Like folktales, folk medicine has been passed down from generation to generation. While modern medicine is based on scientific research, folk medicine grew out of observing the natural world and trial and error. This article provides a thorough overview of the history of folk medicine.
Egyptian Mythology Resources
Thousands of years ago, the ancient Egyptians formed one of the earliest civilizations. It is remembered for its rich culture and mythology. See the resources below to learn more about the mythology of ancient Egypt.
This is a comprehensive guide to the mythology of ancient Egypt, including content on major myths, legends and folktales, common symbols of art and religion, geographical information, and much more.
Find more than 200 articles and explanations about the concepts, characters, and deities of Egyptian mythology — from Abydos (the burial spot of the god Osiris) to Zenenet (an Egyptian goddess).
The Egyptian pantheon included countless gods and goddesses. Some were worshiped by the entire civilization, while the worship of others was exclusive to individual cities, villages, or even households. This site offers a great introduction to Egyptian deities.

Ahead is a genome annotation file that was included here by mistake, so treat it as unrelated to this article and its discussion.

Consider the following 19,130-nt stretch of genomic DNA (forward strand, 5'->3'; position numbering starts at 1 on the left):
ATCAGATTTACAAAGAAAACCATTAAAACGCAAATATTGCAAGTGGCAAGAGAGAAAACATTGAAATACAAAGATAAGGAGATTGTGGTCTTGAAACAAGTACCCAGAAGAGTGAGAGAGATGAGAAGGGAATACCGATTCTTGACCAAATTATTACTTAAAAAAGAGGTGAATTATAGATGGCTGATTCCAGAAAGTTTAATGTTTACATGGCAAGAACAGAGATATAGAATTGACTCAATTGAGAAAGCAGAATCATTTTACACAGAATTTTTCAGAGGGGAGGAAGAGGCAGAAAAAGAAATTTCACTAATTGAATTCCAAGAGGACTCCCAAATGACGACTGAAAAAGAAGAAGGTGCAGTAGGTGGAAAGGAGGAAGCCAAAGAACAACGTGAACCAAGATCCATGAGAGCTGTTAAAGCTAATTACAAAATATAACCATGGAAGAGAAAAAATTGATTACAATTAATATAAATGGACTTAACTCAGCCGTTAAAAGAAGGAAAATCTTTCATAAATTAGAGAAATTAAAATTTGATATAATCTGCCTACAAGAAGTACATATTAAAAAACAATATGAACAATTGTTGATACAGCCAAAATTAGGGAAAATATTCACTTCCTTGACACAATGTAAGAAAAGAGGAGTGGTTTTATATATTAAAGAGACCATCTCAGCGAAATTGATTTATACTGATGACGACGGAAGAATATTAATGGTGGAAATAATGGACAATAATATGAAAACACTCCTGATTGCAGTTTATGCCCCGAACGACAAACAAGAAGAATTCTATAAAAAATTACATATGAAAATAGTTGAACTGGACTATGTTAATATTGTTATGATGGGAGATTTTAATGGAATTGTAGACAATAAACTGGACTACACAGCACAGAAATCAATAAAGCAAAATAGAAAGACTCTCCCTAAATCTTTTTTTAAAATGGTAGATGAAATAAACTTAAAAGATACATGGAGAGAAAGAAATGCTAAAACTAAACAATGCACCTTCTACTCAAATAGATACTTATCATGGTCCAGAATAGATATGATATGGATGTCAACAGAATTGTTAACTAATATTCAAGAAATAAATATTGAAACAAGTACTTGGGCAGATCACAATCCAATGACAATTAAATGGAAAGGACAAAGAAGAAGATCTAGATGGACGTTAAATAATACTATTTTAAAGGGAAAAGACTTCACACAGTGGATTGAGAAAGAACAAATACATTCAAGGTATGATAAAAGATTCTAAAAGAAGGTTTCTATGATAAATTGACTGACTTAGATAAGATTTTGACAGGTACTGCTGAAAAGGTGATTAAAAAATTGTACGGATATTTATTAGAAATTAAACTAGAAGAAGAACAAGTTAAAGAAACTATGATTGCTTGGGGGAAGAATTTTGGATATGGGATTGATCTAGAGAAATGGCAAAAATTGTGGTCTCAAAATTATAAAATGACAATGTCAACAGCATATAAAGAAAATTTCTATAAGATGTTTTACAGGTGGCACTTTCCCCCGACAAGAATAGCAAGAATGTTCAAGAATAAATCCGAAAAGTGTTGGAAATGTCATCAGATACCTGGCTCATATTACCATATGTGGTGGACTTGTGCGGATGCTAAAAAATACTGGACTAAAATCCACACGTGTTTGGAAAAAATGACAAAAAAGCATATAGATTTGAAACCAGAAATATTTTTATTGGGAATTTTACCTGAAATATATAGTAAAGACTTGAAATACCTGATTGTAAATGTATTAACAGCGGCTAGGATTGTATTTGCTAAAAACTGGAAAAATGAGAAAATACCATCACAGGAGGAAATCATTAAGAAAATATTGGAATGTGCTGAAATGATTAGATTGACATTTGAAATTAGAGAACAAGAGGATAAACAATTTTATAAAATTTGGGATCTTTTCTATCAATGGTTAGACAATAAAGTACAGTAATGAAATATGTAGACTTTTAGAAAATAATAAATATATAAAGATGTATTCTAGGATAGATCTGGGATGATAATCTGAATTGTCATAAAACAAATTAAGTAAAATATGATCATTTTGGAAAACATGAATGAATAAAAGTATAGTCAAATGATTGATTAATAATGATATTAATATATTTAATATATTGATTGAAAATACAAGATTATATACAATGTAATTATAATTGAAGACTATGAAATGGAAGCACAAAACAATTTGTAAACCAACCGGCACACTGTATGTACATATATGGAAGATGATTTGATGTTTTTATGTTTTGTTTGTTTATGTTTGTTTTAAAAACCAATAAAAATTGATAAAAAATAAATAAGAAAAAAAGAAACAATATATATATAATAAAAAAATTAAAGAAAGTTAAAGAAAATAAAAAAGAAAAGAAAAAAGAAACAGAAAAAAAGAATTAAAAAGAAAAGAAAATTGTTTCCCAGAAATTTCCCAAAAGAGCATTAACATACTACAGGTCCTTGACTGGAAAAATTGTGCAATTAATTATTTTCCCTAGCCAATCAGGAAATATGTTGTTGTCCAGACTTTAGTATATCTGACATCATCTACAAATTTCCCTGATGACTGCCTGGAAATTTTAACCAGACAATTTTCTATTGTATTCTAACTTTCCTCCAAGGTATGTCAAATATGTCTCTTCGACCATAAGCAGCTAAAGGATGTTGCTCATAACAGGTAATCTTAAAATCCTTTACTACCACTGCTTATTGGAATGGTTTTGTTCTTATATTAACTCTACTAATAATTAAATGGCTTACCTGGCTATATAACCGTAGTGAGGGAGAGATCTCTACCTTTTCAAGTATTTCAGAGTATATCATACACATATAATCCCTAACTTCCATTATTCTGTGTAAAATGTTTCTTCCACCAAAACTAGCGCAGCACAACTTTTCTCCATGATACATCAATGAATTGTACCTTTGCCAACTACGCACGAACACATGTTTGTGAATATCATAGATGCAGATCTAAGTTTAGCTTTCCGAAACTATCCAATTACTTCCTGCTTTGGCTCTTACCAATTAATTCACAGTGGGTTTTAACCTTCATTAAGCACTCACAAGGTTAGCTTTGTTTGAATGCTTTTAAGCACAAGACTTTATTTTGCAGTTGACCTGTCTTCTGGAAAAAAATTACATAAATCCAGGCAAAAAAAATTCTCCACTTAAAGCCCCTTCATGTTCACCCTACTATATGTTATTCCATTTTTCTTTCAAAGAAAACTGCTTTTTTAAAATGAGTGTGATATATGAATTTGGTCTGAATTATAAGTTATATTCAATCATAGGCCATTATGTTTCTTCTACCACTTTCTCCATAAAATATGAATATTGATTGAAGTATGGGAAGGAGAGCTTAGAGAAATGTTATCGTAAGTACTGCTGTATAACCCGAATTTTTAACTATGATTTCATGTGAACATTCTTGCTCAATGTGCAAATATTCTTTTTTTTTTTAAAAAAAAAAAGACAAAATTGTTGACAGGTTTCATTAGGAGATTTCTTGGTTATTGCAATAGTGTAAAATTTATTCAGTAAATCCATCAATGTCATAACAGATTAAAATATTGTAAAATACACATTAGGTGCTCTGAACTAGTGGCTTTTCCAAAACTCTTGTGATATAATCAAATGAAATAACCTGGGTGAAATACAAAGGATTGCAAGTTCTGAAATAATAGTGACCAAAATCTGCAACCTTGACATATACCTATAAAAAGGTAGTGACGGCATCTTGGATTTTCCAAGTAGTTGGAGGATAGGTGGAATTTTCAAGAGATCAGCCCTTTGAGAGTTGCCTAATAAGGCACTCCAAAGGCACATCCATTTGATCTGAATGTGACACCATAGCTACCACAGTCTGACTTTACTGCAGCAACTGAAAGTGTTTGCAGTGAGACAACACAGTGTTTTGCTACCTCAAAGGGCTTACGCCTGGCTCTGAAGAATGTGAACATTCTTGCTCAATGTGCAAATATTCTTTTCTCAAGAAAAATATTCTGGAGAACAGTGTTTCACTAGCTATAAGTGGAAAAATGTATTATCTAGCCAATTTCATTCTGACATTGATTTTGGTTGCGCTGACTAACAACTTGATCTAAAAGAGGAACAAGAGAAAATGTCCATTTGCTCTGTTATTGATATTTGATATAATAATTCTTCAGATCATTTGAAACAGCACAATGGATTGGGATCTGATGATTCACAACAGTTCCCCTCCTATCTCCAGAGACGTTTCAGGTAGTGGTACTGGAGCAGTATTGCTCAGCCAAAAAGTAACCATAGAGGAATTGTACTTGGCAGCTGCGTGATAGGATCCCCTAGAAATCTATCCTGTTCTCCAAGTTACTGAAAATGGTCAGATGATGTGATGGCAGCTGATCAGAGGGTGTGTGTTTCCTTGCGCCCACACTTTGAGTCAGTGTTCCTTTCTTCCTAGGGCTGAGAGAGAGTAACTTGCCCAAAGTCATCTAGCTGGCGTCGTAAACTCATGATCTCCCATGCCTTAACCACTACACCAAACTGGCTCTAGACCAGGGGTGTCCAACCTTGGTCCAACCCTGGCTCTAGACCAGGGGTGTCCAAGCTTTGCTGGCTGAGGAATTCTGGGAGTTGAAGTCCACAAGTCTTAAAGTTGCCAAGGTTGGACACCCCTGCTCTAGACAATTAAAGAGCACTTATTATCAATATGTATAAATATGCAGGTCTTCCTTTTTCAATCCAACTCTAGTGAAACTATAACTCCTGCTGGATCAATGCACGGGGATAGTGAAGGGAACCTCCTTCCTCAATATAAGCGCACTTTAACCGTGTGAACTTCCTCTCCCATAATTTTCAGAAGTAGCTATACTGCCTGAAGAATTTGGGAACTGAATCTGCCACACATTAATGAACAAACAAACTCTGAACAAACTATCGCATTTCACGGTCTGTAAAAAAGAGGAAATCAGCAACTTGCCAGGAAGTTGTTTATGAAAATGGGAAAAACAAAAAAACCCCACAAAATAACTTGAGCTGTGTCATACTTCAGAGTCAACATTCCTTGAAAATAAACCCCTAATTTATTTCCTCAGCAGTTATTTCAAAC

Greek Mythology Resources
The ancient Greeks created a complex mythology of gods, goddesses, heroes, and monsters. Many of the words and concepts familiar to us today trace their origins to Greek mythology. Learn more about Greek mythology by checking out the resources below.
Read this article, which includes companion videos, for a great overview of Greek mythology, including its sources and major players.
Billing itself as the premiere Greek mythology website, GreekMythology.com features articles about the gods, heroes, mortals, monsters, and myths of Greek mythology — and a whole lot more.
This article defines Greek mythology and discusses the creation and telling of myths within the tradition. It also includes a sidebar timeline of major events related to Greek mythology.
Read some of the most widely told Greek myths featuring characters like Zeus, Hera, Hades, Hercules, and many more.
Atlas, titanic, narcissism – many of the words we use today are rooted in Greek mythology. This study guide includes flash cards and more for 25 of those words.
This page provides information about literature in ancient Greece, along with biographies of major poets and writers of the period and synopses of their works.
Roman Mythology Resources